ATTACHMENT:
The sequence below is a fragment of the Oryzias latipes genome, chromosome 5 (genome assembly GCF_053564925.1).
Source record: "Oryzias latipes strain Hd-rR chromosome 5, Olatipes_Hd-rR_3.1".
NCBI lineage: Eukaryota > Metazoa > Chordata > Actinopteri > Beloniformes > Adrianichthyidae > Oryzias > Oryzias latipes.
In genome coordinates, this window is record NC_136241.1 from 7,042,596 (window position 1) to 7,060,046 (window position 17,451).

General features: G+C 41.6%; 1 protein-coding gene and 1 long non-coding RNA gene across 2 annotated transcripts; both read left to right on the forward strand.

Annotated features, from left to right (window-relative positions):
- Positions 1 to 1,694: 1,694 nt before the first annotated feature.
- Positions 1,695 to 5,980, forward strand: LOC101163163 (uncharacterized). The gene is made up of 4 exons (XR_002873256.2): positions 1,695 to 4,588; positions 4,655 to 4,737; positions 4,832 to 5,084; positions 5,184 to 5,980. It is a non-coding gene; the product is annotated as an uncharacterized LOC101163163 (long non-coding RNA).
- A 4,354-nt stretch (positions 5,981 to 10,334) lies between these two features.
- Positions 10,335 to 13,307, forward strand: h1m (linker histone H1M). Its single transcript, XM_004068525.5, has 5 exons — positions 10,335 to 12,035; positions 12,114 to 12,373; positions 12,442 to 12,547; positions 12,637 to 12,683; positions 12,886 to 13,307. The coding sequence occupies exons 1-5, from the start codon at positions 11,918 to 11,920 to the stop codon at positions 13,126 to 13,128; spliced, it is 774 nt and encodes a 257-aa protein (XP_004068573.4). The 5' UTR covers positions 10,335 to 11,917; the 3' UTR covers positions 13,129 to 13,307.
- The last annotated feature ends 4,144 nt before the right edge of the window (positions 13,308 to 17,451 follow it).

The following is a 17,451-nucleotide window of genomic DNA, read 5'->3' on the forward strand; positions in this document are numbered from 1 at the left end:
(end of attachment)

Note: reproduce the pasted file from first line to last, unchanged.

The sequence below is a fragment of the Oryzias latipes genome, chromosome 5 (genome assembly GCF_053564925.1).
Source record: "Oryzias latipes strain Hd-rR chromosome 5, Olatipes_Hd-rR_3.1".
NCBI lineage: Eukaryota > Metazoa > Chordata > Actinopteri > Beloniformes > Adrianichthyidae > Oryzias > Oryzias latipes.
In genome coordinates, this window is record NC_136241.1 from 7,042,596 (window position 1) to 7,060,046 (window position 17,451).

General features: G+C 41.6%; 1 protein-coding gene and 1 long non-coding RNA gene across 2 annotated transcripts; both read left to right on the forward strand.

Annotated features, from left to right (window-relative positions):
- Positions 1 to 1,694: 1,694 nt before the first annotated feature.
- Positions 1,695 to 5,980, forward strand: LOC101163163 (uncharacterized). The gene is made up of 4 exons (XR_002873256.2): positions 1,695 to 4,588; positions 4,655 to 4,737; positions 4,832 to 5,084; positions 5,184 to 5,980. It is a non-coding gene; the product is annotated as an uncharacterized LOC101163163 (long non-coding RNA).
- A 4,354-nt stretch (positions 5,981 to 10,334) lies between these two features.
- Positions 10,335 to 13,307, forward strand: h1m (linker histone H1M). Its single transcript, XM_004068525.5, has 5 exons — positions 10,335 to 12,035; positions 12,114 to 12,373; positions 12,442 to 12,547; positions 12,637 to 12,683; positions 12,886 to 13,307. The coding sequence occupies exons 1-5, from the start codon at positions 11,918 to 11,920 to the stop codon at positions 13,126 to 13,128; spliced, it is 774 nt and encodes a 257-aa protein (XP_004068573.4). The 5' UTR covers positions 10,335 to 11,917; the 3' UTR covers positions 13,129 to 13,307.
- The last annotated feature ends 4,144 nt before the right edge of the window (positions 13,308 to 17,451 follow it).

The following is a 17,451-nucleotide window of genomic DNA, read 5'->3' on the forward strand; positions in this document are numbered from 1 at the left end: